ELIZABETH ALCOMENDRAS-BAROSA AND FIDELA Q. ARAÑES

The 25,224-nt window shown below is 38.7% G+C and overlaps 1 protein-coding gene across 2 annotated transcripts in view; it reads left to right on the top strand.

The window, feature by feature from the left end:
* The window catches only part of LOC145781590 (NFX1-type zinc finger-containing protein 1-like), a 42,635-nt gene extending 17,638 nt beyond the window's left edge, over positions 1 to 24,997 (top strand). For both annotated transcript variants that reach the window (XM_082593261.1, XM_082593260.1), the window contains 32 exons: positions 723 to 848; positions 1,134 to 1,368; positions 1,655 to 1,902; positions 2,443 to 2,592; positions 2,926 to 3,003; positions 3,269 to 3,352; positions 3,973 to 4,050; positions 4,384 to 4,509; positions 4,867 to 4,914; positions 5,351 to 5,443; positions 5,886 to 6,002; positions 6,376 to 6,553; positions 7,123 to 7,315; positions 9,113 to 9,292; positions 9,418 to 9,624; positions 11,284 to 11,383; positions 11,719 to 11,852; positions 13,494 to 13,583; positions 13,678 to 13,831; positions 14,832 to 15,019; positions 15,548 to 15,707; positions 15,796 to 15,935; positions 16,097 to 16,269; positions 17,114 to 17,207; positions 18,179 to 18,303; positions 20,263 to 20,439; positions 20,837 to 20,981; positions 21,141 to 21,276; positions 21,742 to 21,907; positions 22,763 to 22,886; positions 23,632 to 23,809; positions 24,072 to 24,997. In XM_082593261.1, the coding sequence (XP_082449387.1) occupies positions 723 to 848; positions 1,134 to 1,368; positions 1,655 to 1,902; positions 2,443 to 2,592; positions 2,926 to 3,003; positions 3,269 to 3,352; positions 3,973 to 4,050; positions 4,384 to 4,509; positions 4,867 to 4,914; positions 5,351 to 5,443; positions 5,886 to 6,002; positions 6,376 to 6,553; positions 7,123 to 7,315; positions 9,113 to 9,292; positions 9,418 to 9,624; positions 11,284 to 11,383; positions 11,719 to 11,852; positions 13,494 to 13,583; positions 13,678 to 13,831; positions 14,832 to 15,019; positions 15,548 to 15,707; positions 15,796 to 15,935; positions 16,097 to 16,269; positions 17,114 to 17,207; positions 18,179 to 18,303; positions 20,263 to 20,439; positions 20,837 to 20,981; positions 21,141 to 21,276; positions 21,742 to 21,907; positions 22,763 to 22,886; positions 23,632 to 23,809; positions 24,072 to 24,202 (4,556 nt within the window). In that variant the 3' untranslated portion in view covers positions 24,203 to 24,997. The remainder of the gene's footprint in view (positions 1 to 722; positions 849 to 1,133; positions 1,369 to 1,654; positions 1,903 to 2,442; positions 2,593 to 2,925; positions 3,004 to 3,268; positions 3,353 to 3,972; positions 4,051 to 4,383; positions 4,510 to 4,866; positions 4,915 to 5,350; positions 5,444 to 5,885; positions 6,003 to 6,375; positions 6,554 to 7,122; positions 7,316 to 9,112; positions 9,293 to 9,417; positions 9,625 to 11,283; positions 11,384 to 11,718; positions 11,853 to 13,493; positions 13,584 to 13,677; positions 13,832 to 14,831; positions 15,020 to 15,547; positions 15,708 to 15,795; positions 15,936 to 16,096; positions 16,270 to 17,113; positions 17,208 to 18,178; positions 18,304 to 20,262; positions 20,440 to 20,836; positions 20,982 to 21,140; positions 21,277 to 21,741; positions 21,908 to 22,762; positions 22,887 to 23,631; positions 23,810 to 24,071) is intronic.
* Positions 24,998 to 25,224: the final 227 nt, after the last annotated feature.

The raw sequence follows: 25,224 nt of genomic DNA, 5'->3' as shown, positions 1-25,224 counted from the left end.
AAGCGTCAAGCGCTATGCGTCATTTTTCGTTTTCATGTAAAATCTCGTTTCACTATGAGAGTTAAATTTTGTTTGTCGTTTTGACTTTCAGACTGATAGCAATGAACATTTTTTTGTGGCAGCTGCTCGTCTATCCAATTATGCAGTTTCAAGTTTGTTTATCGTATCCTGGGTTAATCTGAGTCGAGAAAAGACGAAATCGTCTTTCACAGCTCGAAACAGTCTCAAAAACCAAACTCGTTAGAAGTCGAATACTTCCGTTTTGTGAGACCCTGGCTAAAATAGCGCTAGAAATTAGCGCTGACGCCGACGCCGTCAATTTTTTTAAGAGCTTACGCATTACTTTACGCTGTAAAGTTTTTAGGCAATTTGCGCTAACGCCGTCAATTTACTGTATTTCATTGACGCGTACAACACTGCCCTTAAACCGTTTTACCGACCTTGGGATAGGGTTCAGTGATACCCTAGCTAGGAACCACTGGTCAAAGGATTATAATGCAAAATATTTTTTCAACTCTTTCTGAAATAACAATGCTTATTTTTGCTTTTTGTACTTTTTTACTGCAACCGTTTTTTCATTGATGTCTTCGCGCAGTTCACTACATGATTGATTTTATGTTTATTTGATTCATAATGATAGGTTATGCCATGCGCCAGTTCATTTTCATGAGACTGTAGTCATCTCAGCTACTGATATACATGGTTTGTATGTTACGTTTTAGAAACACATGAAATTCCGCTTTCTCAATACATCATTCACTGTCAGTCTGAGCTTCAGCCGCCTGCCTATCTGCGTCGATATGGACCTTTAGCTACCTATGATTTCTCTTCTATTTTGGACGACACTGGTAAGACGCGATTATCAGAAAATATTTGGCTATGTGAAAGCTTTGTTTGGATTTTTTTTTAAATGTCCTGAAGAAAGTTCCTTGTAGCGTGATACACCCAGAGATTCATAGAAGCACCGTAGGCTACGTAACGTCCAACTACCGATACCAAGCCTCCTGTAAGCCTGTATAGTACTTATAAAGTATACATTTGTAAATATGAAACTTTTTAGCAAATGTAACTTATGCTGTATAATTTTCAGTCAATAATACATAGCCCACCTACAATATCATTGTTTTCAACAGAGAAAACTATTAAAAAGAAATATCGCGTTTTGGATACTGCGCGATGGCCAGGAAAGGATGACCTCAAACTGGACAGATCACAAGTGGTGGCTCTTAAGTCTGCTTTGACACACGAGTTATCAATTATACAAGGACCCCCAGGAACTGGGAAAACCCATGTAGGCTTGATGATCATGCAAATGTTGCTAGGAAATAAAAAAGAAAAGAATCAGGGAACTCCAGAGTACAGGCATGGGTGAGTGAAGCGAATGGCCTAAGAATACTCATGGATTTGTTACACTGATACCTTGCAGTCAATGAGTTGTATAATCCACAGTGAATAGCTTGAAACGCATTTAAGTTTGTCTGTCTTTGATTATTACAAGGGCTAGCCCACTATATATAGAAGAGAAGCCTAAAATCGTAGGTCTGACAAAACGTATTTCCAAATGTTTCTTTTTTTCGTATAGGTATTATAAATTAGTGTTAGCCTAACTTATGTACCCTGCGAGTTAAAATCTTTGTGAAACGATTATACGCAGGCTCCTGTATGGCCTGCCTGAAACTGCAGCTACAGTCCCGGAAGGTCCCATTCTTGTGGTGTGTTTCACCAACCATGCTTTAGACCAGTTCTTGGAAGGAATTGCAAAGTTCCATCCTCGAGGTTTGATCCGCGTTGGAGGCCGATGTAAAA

The study was conducted to determine the effect of Problem-Based Learning Approach (PBLA) on the science process skills (SPS) and critical thinking skills (CTS) of students in inorganic chemistry. Specifically, it sought to answer the performance of the students in Science Process Skills Test, students’ SPS manifested and levels of CTS in the Critical Thinking Appraisal before and after PBLA and their experiences on PBL approach. One group pre-test-post-test preexperimental design was utilized in the study. Through convenience sampling, one intact class consisting of 50 first year Bachelor of Science in Electronics Communication Engineering (BSECE) students enrolled during the second semester of SY 2015-2016 was used for the study. PBL laboratory activities, SPST, CTA, students’ experience survey (SES), the scoring rubric for laboratory report and the observation checklist were the instruments used. The study found out that that there is significant difference between the pre-test and post-test mean scores of the students in the SPST and CTA. This indicates that the use of PBLA improved students’ SPS and level of CTS. The students’ SPS that were manifested before PBLA were observing and experimenting (46.67%), inferring (45%), and interpreting (44%); while after exposure the SPS were observing (66.67%), interpreting (66.00%), experimenting (62.67%), inferring (57.00%), and communicating (55.00%). The most improved SPS after exposure to PBLA were inferring (47.69%), quantifying and classifying (45.38%), and observing (40.00%) while the most developed skills were classifying (33.05%), predicting (26.27%), and quantifying (25.42%). The students’ overall experience survey revealed that the students agree on doing another PBL class, they were comfortable with working in groups, and would like to take another opportunity to plan their own experiment to further develop their scientific skills. This study concludes that PBLA tends to enhance and developed their acquired skills in chemistry laboratory.